To get this angle I had to climb up into the cement planter that has the tree in front of it and lean back against the tree trunk, looking up.  It is large.  Its style is very simplistic and reminded me of propaganda artwork.  Very bold and strong.  Usually , to me, that just slaps of over compensating or trying hard to shout out doubts that might be lingering.

Still, it does make a statement and IS a beautiful statue.  I may love history, and military history more, but that does come with a good sense of understanding what we have done right and wrong as a country.  This war was wrong but we did have it and some brave things did happen.  Hiding it behind some trees still doesn't mean we should forget it.

Saturday, April 18, 2015

Rochester Postcard Project Day 30

Ten more days and I will be finished with this series. Woo hoo!.  Anyway, I am still at Mount Hope cemetery.  This is, I am told, the oldest mausoleum there.  Yet another family with no one to care for the site.

It is built into the side of the hill and made of a very soft stone.  Most of the facade details have long ago been wiped off.  The stone floor in front of it has several family members buried under it and some of the lettering is still there but they too are wearing away.  And, as you can see there is plenty of plant life growing up through the lay'd stone floor in front of it.

Why did I decide then to draw this one then?  As I was wondering around a woman in her 20's came up to this monument and sat down on the steps leading into the mausoleum and started writing a note. I left her to her privacy, but when she left I noticed a shoe box left behind.  Thinking she may have forgotten it I went over to pick it up and get it back to her.  But, that wasn't the case. Inside the box was a gift - what you see below.

The young lady had left a pair of shoes there for the homeless with the note saying something to the effect that whoever wanted these she hoped would bless them. I was touched by it and decided to leave it there, back up and draw the scene you see below.  

To me, even though there wasn't any family there to maintain the mausoleum the mausoleum had become a focal point for blessing others.  They were picked up by someone within the hour(no one from the cemetery staff)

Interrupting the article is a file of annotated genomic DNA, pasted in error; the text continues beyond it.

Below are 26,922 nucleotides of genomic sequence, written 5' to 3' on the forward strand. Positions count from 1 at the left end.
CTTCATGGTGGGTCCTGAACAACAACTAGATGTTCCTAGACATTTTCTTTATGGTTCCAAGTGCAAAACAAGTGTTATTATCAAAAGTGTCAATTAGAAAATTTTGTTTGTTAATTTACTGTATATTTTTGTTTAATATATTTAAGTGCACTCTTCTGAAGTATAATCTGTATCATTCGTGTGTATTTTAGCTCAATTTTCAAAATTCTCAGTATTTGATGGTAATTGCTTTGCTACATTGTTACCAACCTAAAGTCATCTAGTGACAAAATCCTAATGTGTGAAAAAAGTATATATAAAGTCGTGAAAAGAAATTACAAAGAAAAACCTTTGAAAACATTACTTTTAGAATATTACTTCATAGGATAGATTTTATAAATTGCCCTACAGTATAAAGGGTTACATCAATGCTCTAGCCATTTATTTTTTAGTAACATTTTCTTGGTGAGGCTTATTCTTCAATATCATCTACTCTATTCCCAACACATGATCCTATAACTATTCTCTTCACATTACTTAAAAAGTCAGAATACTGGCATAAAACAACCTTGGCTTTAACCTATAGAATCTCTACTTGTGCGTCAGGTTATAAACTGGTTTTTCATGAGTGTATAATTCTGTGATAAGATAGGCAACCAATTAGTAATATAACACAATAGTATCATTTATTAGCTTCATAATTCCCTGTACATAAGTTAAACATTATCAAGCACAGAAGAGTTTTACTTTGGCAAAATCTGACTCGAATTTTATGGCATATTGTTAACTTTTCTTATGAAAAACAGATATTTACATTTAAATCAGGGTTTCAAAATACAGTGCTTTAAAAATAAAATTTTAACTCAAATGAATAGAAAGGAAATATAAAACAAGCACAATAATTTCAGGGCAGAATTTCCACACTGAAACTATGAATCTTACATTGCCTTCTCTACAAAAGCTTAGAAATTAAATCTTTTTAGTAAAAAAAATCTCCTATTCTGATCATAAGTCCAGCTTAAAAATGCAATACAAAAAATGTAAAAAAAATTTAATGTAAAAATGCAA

Friday, April 17, 2015

Rochester Postcard Project Day 29

So for months I had passed by this location and was intrigued. The Mount Hope cemetery.  A victorian jewel for the city  with tons of history in it. Susan B Anthony and Fredrick Douglas of national fame are buried here along with a veritable who's who of the builders of this city. 

When it was proposed the people of the city thought it was the worst location for a cemetery.  But, the city went ahead and did the work to set it up.  When they were done the same people that derided it now lined up to save plots to be buried there.  Unlike most cemeteries, built of flat gentle land, this land is a maze of hills.  And that is what makes this place so beautiful. 

Small plots here and there lay'd out to fit the terrain.  Some areas were set aside for certain groups of people.  There is a spot for the dead brought back from the Civil War. Other plots setup for family's.  It is a definite exercise to walk this property, but at one point I decided to hike up this one tree covered hill because I could see the shadow of a mausoleum at the top. 

As I approached it came into view.  This scene here.  So forgotten, no family to care for it, that the trees were even growing out of the roof of the portico.  There are several like this with no one to care for it.  I did come across one woman pulling weeds and cleaning up the tombstone of her parents.  They have staff here to take care of the grounds but some areas look neglected. 

Still, it is this look that makes this cemetery stand out as a place to go - as a beauty to be drawn.

Thursday, April 16, 2015

Rochester Postcard Project Day 28